When securing a venue, the couple will often be given a list of “preferred vendors” to use for their wedding. Some even require that you use their vendors as a condition of using their facility. While there may be a convenience factor to this, there is also a dark side to it that should be considered.
In many instances, the reason that a vendor is listed as preferred is that there is a financial relationship between the venue and the vendor. To put it bluntly, the venue gets a kickback from the vendor for booking the business. How do I know this? Because I have been approached by a few event managers over the years that have offered such arrangements with me, with 10% to 20% being typical of what was required. In some instances, preferred vendors are required to pay an “advertising fee” to be listed with the venue’s promotional material. This can be anywhere from several hundred to a few thousand dollars that the vendor must pay to work at that facility.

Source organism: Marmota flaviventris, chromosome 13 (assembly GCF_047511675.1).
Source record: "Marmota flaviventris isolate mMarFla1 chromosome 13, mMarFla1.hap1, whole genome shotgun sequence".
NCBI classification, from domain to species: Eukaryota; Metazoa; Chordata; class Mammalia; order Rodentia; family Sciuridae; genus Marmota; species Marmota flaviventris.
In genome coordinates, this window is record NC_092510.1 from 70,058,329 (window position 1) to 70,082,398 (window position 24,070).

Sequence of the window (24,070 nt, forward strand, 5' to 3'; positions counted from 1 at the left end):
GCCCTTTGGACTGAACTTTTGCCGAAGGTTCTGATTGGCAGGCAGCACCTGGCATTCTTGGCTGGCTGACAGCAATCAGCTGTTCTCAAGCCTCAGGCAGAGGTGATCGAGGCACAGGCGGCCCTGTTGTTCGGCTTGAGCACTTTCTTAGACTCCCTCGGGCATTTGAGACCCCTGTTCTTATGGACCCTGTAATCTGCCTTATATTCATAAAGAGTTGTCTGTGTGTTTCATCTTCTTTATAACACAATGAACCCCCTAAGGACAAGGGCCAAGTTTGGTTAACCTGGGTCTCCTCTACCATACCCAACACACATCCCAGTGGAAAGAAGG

If this fact was fully disclosed to the client, I would have less of a problem with it. The thing that I find troublesome is that most customers will be led to believe that the vendors are being recommended solely on the excellent service that they provide, rather than the fact that the venue is serving as a booking agent and collecting a fee. And some venues will charge you a premium price if you DON’T use their vendors. It speaks volumes if you are not allowed, or are required to pay a surcharge, to have the professionals that you want for your wedding.
That’s really the thing. What if you have a florist whose work you love, or a photographer that is exactly the style you are looking for, or a band or disc jockey that you saw and loved at a friend’s wedding? I find it almost criminal that unsuspecting couples, caught up in the excitement of their planning, can be misled this way.
I am very proud of the fact that there are several venues who will recommend me when a couple looks for a DJ referral. I have never paid a fee to be recommended and never will.